One in three children, which comes to around 800 million children around the globe is affected by lead poisoning on a “massive and previously unknown scale”, according to a report by the United Nations Children’s Fund and Pure Earth.
The report- The Toxic Truth: Children’s exposure to lead pollution- said that the blood lead levels was at or above five micrograms per decilitre (µg/dL), About half of the children live in South Asia, the report said.
UNICEF Executive Director Henrietta Fore warned that lead silently wreaks havoc on children’s health and development, with possibly fatal consequences. “Knowing how widespread lead pollution is – and understanding the destruction it causes to individual lives and communities – must inspire urgent action to protect children once and for all,” she said.
The report – The Toxic Truth: Children’s exposure to lead pollution undermines a generation of potential – is an analysis of childhood lead exposure undertaken by the Institute of Health Metrics Evaluation and verified with a study approved for publication in Environmental Health Perspectives. The report features five case studies in Kathgora, Bangladesh; Tbilisi, Georgia; Agbogbloshie, Ghana; Pesarean, Indonesia; and Morelos State, Mexico.
In the report, it is said lead is a potent neurotoxin which causes irreparable harm to children’s brains. It said that lead was destructive to babies and children under the age of five, causing them lifelong neurological, cognitive and physical impairment.
Childhood lead exposure is linked to mental health and behavioural problems, and to an increase of crime and violence, the report said.
Battery recycling, slack regulation
The report finds informal and substandard recycling of lead acid batteries as a leading contributor to lead poisoning in children living in low and middle income countries. In these countries there is lack of vehicle battery recycling regulation. This leads to unsafe recycling of these batteries, t6he report said.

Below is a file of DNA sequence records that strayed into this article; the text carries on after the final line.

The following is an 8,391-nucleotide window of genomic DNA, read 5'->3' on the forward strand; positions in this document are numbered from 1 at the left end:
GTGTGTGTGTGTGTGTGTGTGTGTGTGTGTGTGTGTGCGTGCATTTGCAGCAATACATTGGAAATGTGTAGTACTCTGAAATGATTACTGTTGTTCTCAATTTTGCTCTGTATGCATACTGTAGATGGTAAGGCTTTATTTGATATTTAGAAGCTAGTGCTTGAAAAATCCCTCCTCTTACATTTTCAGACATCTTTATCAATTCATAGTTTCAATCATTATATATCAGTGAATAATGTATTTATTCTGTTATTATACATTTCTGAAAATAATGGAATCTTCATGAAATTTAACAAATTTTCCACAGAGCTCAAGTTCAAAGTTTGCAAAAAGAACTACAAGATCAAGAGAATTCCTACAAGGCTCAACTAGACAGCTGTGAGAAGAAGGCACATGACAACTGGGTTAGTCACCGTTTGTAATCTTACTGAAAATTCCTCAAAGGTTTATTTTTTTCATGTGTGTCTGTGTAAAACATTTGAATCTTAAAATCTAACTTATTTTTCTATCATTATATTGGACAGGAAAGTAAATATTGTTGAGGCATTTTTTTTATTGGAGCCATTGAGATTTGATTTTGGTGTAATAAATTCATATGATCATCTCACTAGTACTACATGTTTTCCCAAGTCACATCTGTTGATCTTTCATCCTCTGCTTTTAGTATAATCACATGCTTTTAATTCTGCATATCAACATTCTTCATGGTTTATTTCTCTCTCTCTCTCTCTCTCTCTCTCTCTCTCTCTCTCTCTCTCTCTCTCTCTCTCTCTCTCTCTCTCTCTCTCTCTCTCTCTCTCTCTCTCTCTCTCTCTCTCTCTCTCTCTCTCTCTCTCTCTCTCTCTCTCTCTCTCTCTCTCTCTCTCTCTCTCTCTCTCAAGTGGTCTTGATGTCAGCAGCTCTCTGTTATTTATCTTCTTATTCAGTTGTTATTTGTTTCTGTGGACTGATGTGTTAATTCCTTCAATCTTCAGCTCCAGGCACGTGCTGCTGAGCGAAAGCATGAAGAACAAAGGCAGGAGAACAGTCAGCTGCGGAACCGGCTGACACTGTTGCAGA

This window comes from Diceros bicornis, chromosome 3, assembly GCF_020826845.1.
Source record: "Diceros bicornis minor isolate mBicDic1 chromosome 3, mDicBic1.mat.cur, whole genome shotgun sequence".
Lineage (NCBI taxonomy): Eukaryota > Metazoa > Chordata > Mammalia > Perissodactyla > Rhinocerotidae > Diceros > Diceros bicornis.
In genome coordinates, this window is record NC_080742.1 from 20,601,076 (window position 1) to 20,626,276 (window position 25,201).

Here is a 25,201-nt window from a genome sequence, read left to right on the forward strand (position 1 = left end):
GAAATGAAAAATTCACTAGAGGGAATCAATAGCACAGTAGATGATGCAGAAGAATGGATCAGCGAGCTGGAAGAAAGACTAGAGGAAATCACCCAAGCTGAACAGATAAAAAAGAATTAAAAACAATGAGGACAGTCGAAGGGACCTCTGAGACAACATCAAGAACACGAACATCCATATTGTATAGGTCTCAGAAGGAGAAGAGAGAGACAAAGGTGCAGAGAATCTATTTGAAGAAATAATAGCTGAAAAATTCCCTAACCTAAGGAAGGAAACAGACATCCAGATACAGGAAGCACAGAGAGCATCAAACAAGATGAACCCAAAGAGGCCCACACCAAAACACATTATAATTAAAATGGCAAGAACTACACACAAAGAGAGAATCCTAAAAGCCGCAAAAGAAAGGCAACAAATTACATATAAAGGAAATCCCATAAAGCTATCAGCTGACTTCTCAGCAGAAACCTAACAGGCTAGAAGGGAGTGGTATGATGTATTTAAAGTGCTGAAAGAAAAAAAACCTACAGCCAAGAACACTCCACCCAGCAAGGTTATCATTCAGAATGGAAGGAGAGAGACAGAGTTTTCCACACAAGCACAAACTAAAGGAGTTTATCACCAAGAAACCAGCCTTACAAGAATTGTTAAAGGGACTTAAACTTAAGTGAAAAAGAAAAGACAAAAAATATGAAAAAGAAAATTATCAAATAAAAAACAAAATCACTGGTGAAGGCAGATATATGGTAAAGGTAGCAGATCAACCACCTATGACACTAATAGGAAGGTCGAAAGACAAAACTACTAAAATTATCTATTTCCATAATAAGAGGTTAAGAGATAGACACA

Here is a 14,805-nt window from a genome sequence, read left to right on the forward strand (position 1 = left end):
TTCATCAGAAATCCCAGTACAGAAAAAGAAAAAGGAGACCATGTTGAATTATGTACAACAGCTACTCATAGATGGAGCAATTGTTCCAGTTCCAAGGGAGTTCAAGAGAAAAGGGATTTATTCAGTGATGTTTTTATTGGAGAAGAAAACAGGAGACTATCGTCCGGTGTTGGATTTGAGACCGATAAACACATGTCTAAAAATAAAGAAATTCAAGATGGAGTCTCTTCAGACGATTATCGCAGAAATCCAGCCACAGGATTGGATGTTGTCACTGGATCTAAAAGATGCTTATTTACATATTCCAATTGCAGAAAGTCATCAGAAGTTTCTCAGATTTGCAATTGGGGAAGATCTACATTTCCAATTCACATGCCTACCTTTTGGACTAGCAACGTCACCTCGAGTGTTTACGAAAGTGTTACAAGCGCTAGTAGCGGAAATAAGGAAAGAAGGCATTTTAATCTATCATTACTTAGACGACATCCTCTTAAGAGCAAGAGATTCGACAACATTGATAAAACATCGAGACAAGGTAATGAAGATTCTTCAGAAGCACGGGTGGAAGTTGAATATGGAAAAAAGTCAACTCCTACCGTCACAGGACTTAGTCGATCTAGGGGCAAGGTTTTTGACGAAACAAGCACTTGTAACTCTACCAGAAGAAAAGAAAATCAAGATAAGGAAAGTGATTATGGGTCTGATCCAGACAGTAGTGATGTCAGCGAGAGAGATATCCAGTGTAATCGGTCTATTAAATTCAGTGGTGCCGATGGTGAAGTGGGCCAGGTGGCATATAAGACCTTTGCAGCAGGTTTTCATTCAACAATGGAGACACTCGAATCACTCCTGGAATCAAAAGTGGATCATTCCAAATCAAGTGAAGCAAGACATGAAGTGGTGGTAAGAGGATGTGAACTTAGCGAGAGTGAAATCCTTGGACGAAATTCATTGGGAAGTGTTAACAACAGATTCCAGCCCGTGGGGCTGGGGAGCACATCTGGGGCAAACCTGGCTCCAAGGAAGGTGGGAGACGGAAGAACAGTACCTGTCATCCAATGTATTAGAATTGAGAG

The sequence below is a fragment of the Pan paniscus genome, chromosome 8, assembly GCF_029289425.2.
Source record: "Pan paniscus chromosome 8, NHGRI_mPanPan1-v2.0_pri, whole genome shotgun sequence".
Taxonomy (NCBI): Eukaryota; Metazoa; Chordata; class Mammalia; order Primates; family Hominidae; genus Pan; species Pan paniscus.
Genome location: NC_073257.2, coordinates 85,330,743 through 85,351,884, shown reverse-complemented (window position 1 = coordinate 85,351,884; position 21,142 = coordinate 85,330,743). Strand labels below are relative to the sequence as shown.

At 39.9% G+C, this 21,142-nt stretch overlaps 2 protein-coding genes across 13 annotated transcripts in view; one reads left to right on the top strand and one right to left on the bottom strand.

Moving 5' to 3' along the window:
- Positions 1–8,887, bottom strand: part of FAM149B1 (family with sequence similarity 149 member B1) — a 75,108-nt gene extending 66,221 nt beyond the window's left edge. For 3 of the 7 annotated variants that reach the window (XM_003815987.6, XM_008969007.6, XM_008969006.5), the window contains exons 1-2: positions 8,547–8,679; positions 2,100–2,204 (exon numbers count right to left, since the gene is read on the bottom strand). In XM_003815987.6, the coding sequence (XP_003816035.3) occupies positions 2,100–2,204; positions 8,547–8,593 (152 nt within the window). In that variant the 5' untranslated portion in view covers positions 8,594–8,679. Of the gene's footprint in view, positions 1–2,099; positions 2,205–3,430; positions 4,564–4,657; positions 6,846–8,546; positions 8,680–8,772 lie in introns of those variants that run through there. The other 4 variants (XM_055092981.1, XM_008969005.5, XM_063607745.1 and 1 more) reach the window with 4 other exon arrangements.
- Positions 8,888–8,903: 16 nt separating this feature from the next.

Pipes, paint, consumer products
Leaded pipes, lead from active industry like mining, lead based paint and pigments and leaded gasoline also lead to poisoning in a big way. Lead solder in food cans, spices, cosmetics, ayurvedic medicines, toys and other consumer products also are causes, the report maintained. It also said that parents whose work is related to lead bring home contaminated dust home on their clothes, hair, hands and shoes, inadvertently exposing their children to the toxic element.
Education, public awareness campaigns critical
Pure Earth President Richard Fuller said that lead can be recycled safely without exposing workers, their children, and neighbourhoods. Fueller also said that lead contaminated sites could be remediated and restored.
He stressed that people should be educated about the dangers and empowers them to protect themselves and their children.
The report has urged the governments to take a coordinated approach for building monitoring and reporting systems and installing prevention and control measures. It said that equipping health systems to detect, monitor and treat lead exposure among children was essential.